Let’s talk about one of the very first things I ever learned about essential oils, and what totally hooked this science nerd – the Blood-Brain Barrier.
By David Stewart, Ph.D.,R.A.
It was thought for years that the interstitial tissues of the brain served as a barrier to keep damaging substances from reaching the neurons of the brain and the cerebrospinal fluid. Instead of a barrier, it would be more accurate to consider it as a sieve or filter through which only molecules of a certain size or smaller can pass.
Most of the molecules of the substances used in chemotherapy are too large to pass through the blood-brain filter, which is why doctors say that chemotherapy doesn’t work on brain cancer. Some of the smaller molecules get through, but not the whole suite of drugs intended.
Doctors don’t know for sure, but it seems that in order to cross the blood-brain barrier, only molecules less than 800-1000 atomic mass units (amu) in molecular weight can get through. Lipid solubility seems to be another factor which facilitates passing through the blood-brain barrier. Water soluble molecules don’t usually penetrate into brain tissue, even when very small. The molecules of essential oils are all not only small, but lipid soluble as well.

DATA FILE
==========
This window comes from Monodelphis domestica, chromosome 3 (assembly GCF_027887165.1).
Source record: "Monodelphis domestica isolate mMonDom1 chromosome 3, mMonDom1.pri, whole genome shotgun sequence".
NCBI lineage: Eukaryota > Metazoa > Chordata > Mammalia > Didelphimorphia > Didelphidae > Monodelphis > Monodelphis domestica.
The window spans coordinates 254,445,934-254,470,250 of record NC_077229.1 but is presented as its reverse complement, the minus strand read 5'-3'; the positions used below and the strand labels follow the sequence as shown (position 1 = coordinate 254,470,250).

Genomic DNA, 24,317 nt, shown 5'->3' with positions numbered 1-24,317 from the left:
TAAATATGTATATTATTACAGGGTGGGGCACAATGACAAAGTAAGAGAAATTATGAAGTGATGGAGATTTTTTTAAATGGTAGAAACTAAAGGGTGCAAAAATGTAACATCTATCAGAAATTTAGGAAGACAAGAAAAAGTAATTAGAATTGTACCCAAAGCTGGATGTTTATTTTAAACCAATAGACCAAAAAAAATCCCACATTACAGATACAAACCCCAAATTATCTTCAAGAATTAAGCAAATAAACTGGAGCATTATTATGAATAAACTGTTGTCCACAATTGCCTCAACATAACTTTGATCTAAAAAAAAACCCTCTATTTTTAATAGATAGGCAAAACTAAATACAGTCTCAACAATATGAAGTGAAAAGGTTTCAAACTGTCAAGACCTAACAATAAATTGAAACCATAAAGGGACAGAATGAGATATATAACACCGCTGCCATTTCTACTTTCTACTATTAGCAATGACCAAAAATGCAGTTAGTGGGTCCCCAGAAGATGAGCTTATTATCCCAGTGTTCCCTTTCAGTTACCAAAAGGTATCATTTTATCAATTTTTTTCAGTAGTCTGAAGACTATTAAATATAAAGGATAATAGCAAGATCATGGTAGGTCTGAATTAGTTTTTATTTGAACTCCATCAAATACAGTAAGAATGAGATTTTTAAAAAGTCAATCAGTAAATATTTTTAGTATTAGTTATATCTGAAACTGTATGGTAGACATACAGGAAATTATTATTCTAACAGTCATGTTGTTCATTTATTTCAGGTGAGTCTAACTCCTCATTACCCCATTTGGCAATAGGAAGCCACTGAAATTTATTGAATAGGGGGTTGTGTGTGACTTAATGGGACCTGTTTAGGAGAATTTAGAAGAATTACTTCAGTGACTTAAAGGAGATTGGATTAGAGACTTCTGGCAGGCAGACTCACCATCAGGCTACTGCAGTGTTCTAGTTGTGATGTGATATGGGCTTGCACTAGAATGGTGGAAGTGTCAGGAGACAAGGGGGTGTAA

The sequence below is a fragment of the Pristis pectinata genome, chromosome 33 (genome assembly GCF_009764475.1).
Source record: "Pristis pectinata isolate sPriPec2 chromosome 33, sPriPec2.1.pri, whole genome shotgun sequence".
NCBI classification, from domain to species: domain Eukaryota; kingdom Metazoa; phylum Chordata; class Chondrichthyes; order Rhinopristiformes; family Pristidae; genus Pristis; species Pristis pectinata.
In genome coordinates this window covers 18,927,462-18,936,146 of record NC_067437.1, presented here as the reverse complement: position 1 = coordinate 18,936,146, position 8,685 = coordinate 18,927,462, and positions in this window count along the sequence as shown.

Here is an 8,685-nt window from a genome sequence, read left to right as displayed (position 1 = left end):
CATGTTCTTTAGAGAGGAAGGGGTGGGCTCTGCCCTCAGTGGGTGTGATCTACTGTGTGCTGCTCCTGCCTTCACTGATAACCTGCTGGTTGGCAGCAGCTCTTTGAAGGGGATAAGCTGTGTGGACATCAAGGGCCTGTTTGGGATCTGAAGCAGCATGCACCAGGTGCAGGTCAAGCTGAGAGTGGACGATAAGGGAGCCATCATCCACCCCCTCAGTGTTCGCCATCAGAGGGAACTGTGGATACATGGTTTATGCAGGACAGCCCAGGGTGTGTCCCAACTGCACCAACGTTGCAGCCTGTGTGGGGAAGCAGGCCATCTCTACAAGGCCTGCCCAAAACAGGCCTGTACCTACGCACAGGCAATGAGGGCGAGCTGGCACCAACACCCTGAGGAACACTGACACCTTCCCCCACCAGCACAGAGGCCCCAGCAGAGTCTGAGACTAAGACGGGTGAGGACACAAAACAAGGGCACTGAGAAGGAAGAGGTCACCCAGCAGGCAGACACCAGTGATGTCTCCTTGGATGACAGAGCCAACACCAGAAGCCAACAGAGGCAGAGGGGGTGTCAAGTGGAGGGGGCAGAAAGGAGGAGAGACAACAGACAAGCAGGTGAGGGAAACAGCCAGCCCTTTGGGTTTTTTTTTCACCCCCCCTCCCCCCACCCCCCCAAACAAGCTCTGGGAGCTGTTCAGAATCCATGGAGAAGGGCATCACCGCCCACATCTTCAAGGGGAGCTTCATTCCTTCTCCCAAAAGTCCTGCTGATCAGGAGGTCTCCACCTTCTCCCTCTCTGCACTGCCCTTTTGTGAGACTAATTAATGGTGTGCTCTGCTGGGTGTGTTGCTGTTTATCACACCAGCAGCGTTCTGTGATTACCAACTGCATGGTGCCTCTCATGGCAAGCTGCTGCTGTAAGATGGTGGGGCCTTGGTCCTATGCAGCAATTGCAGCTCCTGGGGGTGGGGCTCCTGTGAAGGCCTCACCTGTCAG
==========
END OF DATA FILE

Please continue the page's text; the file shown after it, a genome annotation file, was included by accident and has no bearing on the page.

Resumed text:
In fact, when it comes to essential oils, small molecules (less than 500 amu) are what they are made of. That is why they are aromatic. The only way for something to be aromatic is for the molecules to be so small that they readily leap into the air so they can enter our noses and be detected as odor and smell.
That is why oils for cooking or massage, such as corn, peanut, sesame seed, safflower, walnut, almond, canola, olive and other oils pressed from seeds are not aromatic. Sure, they have a smell, but you can’t smell them across the room in minutes as one can when you opens a bottle of peppermint, hyssop, or cinnamon oil. Essential oils of every species cross the blood-brain barrier.
Reprinted from The Raindrop Messenger, a free online newsletter, with permission from Dr. David Stewart. To subscribe or download back issues, visit www.RaindropTraining.com.